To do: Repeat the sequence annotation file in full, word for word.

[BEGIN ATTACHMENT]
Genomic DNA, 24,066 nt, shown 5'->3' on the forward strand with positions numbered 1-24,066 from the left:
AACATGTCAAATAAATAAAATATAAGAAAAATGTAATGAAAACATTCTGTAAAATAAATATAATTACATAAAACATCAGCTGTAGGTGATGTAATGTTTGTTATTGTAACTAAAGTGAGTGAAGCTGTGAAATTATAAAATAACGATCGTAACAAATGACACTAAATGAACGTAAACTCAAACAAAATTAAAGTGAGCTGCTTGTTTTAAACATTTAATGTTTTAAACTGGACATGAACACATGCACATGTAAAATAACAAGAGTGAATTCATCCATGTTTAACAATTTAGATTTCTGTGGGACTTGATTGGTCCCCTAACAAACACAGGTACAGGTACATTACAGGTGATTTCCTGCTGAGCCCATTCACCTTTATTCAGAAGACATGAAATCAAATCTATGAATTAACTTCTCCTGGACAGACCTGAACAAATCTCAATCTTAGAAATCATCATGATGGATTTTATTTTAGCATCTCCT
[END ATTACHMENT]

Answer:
Genomic DNA, 24,066 nt, shown 5'->3' on the forward strand with positions numbered 1-24,066 from the left:
AACATGTCAAATAAATAAAATATAAGAAAAATGTAATGAAAACATTCTGTAAAATAAATATAATTACATAAAACATCAGCTGTAGGTGATGTAATGTTTGTTATTGTAACTAAAGTGAGTGAAGCTGTGAAATTATAAAATAACGATCGTAACAAATGACACTAAATGAACGTAAACTCAAACAAAATTAAAGTGAGCTGCTTGTTTTAAACATTTAATGTTTTAAACTGGACATGAACACATGCACATGTAAAATAACAAGAGTGAATTCATCCATGTTTAACAATTTAGATTTCTGTGGGACTTGATTGGTCCCCTAACAAACACAGGTACAGGTACATTACAGGTGATTTCCTGCTGAGCCCATTCACCTTTATTCAGAAGACATGAAATCAAATCTATGAATTAACTTCTCCTGGACAGACCTGAACAAATCTCAATCTTAGAAATCATCATGATGGATTTTATTTTAGCATCTCCT